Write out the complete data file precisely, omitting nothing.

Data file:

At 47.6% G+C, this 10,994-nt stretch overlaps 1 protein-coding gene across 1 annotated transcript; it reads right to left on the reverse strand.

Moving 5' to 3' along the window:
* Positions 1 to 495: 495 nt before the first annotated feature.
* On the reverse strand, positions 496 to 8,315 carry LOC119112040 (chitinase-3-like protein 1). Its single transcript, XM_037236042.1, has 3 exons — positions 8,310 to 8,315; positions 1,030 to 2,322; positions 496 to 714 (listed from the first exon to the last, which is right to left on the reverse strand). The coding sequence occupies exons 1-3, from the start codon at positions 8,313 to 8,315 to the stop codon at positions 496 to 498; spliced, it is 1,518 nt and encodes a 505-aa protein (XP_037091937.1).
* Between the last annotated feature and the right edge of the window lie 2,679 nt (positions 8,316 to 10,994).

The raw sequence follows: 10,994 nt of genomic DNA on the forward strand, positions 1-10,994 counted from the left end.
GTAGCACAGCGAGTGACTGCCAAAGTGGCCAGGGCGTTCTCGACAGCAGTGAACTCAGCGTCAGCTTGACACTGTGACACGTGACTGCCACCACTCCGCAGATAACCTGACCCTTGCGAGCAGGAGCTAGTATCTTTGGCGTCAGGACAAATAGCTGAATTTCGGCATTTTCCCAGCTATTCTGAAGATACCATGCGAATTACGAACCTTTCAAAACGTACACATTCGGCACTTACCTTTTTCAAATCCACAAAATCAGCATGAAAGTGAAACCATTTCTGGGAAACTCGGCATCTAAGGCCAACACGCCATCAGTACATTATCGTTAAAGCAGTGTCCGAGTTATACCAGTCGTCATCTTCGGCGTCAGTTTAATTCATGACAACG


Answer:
At 47.6% G+C, this 10,994-nt stretch overlaps 1 protein-coding gene across 1 annotated transcript; it reads right to left on the reverse strand.

Moving 5' to 3' along the window:
* Positions 1 to 495: 495 nt before the first annotated feature.
* On the reverse strand, positions 496 to 8,315 carry LOC119112040 (chitinase-3-like protein 1). Its single transcript, XM_037236042.1, has 3 exons — positions 8,310 to 8,315; positions 1,030 to 2,322; positions 496 to 714 (listed from the first exon to the last, which is right to left on the reverse strand). The coding sequence occupies exons 1-3, from the start codon at positions 8,313 to 8,315 to the stop codon at positions 496 to 498; spliced, it is 1,518 nt and encodes a 505-aa protein (XP_037091937.1).
* Between the last annotated feature and the right edge of the window lie 2,679 nt (positions 8,316 to 10,994).

The raw sequence follows: 10,994 nt of genomic DNA on the forward strand, positions 1-10,994 counted from the left end.
GTAGCACAGCGAGTGACTGCCAAAGTGGCCAGGGCGTTCTCGACAGCAGTGAACTCAGCGTCAGCTTGACACTGTGACACGTGACTGCCACCACTCCGCAGATAACCTGACCCTTGCGAGCAGGAGCTAGTATCTTTGGCGTCAGGACAAATAGCTGAATTTCGGCATTTTCCCAGCTATTCTGAAGATACCATGCGAATTACGAACCTTTCAAAACGTACACATTCGGCACTTACCTTTTTCAAATCCACAAAATCAGCATGAAAGTGAAACCATTTCTGGGAAACTCGGCATCTAAGGCCAACACGCCATCAGTACATTATCGTTAAAGCAGTGTCCGAGTTATACCAGTCGTCATCTTCGGCGTCAGTTTAATTCATGACAACG